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Meltsner, Kenneth Kenneth.Meltsner at ca.com
Sat Sep 20 18:27:46 PDT 2003


[amazing life stories!]

Just a bit older than me, although much better travelled.  I started with ASR-33 hooked up to a HP 2000 B (1969) at the Lawrence Hall of Science in Berkeley.  I was an annoying 7 year old at the time; definitely a beneficiary of UC's attitude towards kids and computers.  I'm still annoying, but much bigger and older.

Junior high was a step back (to punch cards and FORTRAN).  High school brought the first microcomputers (SOL-20 and North Star Horizons) and I wrote a "universal" set of I/O routines that worked on either machine (8080 assembler), most noteworthy for fitting into 256 bytes.  Summer jobs included a stint as a big (CDC) computer operator and helping out at the Byte Shop of Berkeley.  Wrote a text formatter (dot commands) that could be embedded in CBASIC programs (40 pages of 8080 assembler) as a way to produce WP-quality docs from accounting programs.  Hung out or met various S-100 computer gods -- Godbout, Morrow, etc.  Didn't do much of note, to be honest, although some of my custom software (CBASIC) was still in use years later.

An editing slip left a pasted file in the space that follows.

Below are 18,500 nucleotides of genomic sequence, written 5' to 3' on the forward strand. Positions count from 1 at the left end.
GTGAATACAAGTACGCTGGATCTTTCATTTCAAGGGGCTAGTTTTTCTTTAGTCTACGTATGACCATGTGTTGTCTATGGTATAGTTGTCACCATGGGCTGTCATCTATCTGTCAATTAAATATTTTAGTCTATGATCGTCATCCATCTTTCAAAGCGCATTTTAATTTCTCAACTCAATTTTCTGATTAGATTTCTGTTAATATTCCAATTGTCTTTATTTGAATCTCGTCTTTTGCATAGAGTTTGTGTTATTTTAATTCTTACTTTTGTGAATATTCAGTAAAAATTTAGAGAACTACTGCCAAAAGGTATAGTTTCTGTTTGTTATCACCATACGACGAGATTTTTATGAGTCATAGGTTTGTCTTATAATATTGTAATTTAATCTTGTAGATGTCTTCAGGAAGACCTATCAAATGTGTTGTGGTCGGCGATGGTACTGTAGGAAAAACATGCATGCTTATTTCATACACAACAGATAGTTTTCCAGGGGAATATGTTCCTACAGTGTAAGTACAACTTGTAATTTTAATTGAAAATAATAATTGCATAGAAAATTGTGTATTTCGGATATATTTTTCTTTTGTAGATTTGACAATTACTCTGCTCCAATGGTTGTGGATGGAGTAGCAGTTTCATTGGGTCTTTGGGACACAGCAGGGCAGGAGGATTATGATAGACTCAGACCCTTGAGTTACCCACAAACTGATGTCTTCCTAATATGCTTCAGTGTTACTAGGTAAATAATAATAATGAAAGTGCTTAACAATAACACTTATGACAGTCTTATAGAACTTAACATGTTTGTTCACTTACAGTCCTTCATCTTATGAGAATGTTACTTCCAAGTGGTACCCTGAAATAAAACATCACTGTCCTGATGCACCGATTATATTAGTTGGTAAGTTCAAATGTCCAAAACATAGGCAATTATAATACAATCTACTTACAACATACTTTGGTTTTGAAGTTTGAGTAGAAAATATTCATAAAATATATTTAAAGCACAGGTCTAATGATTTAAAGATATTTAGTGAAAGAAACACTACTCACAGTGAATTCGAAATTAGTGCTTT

MIT beckoned and I left computer science temporarily (~10 years) depending on whether you count a thermo program written in LISP as CS or not.  Worked on AI for metallurgy, then AI for engineering in general, then CS applications in engineering, and finally dropped the engineering part.  I kept getting pushed down to the stack -- AI to databases to network stuff (like the Web, ick) -- a pattern that has persisted since the really cool ideas at the top levels tend to die because of lack of attention to the bits beneath, which is probably yet another statement of the Law of Leaky Abstractions.

Married along the way, so I could drag my wife to Schenectady and Johnstown, along with kids increasing from 0 (in 1988, at GE Research) to 1 (in 1993, laid off and moved to Johnstown), to 2 when we moved to Milwaukee in 1996.  

Actually changed jobs in 1999 without moving -- a first!  And I've been the "portal/knowledge management dude" at CA ever since.

Ken


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